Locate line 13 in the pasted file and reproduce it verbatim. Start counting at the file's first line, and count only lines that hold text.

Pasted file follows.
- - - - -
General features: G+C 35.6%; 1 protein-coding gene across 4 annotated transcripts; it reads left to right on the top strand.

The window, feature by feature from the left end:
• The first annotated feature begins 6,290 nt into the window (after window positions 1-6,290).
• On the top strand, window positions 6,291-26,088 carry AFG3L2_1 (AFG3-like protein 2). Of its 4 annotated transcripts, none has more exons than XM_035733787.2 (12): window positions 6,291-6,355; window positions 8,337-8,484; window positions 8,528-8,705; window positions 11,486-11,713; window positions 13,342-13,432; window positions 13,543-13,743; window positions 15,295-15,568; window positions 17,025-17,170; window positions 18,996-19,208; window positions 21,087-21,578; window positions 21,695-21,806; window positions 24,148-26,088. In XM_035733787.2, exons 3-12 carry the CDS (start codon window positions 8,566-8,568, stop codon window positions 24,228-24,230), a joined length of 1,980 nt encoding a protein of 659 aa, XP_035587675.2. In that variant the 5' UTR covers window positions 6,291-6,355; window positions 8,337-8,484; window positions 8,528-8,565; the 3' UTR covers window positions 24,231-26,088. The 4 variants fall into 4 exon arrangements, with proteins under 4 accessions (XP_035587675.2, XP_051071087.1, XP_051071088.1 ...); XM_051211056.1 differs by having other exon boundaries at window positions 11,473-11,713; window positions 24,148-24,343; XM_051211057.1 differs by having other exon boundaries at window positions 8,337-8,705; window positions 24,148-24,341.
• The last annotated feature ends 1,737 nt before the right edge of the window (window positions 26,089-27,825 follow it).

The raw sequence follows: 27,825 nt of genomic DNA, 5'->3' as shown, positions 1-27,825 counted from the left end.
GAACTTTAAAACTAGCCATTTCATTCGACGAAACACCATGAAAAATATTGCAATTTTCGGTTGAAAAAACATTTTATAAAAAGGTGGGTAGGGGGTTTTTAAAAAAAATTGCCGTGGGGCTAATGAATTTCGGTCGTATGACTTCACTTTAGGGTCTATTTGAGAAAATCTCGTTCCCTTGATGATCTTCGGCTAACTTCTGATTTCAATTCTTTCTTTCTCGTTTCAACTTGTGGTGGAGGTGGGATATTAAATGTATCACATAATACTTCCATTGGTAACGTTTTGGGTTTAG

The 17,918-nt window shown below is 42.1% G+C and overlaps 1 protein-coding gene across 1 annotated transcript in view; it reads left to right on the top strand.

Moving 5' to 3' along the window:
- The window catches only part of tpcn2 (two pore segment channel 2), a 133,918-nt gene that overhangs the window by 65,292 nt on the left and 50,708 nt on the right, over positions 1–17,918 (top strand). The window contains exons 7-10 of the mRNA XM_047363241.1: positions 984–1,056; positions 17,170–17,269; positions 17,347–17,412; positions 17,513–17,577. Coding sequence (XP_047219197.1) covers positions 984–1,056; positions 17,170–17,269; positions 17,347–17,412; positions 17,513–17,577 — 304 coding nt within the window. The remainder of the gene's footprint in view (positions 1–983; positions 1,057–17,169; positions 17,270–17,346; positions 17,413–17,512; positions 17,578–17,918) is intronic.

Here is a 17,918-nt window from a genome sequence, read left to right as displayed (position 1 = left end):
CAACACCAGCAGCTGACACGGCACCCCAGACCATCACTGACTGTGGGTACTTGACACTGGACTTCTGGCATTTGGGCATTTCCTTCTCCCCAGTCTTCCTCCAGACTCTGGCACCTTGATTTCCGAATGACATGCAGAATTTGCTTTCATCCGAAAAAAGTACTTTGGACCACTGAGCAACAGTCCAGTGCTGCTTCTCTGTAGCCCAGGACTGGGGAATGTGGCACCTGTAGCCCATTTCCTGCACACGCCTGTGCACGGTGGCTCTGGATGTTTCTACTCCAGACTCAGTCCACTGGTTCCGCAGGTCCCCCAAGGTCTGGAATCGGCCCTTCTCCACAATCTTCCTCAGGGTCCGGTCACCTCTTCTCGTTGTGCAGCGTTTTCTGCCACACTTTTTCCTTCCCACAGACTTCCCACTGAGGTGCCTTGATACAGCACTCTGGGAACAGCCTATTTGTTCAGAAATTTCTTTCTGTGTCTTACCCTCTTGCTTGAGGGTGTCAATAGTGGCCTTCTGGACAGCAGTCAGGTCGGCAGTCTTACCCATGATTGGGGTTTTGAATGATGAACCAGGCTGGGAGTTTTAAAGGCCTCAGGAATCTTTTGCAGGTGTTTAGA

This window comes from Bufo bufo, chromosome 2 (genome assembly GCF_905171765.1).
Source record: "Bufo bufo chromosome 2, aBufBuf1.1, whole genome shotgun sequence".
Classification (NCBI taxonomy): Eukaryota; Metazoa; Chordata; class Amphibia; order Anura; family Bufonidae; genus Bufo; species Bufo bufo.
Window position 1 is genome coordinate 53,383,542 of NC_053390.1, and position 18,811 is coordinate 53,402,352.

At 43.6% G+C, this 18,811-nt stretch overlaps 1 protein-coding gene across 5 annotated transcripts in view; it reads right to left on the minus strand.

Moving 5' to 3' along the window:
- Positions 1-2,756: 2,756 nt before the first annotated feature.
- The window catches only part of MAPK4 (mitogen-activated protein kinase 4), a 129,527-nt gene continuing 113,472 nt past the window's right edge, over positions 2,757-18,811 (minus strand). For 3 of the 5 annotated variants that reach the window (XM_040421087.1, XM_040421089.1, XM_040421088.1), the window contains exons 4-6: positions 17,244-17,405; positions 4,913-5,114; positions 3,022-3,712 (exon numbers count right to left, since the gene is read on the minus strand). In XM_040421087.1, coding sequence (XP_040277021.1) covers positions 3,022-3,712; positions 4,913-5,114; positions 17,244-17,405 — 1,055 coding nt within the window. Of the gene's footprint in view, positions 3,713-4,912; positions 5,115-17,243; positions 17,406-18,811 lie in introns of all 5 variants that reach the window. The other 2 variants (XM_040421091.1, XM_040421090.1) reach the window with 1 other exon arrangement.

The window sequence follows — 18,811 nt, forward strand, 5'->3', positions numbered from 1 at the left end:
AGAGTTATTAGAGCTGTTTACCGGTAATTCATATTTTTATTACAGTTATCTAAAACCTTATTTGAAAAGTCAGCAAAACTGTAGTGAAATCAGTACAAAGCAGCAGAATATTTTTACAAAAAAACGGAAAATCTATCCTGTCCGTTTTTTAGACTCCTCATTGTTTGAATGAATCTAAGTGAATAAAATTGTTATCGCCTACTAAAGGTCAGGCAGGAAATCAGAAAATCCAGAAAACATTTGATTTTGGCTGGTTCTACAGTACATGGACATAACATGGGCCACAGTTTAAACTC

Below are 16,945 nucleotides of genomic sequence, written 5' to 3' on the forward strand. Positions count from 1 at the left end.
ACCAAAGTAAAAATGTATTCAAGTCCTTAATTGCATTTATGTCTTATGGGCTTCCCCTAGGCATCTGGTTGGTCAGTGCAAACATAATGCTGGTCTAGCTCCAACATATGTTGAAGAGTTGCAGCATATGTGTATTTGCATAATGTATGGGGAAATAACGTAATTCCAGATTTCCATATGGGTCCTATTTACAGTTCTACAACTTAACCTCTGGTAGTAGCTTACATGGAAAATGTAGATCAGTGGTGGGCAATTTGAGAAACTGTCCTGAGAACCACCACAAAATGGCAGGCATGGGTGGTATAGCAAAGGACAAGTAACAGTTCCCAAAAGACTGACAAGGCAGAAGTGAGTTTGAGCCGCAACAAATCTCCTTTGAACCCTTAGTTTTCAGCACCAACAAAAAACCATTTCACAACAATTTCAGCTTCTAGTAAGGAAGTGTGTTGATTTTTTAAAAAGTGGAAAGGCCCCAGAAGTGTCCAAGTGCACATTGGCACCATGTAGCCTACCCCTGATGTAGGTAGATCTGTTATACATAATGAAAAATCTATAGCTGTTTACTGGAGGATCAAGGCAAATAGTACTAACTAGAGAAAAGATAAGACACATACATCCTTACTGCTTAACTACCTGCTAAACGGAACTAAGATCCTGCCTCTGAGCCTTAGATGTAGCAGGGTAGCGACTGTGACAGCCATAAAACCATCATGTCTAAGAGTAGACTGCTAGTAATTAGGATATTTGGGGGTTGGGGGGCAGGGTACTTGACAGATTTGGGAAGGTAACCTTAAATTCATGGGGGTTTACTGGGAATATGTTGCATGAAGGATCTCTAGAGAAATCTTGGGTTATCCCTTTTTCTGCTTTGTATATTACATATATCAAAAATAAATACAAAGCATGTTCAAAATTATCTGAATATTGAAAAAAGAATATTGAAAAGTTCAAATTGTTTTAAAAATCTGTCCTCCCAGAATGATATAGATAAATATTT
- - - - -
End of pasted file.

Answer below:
This window comes from Bufo bufo, chromosome 2 (genome assembly GCF_905171765.1).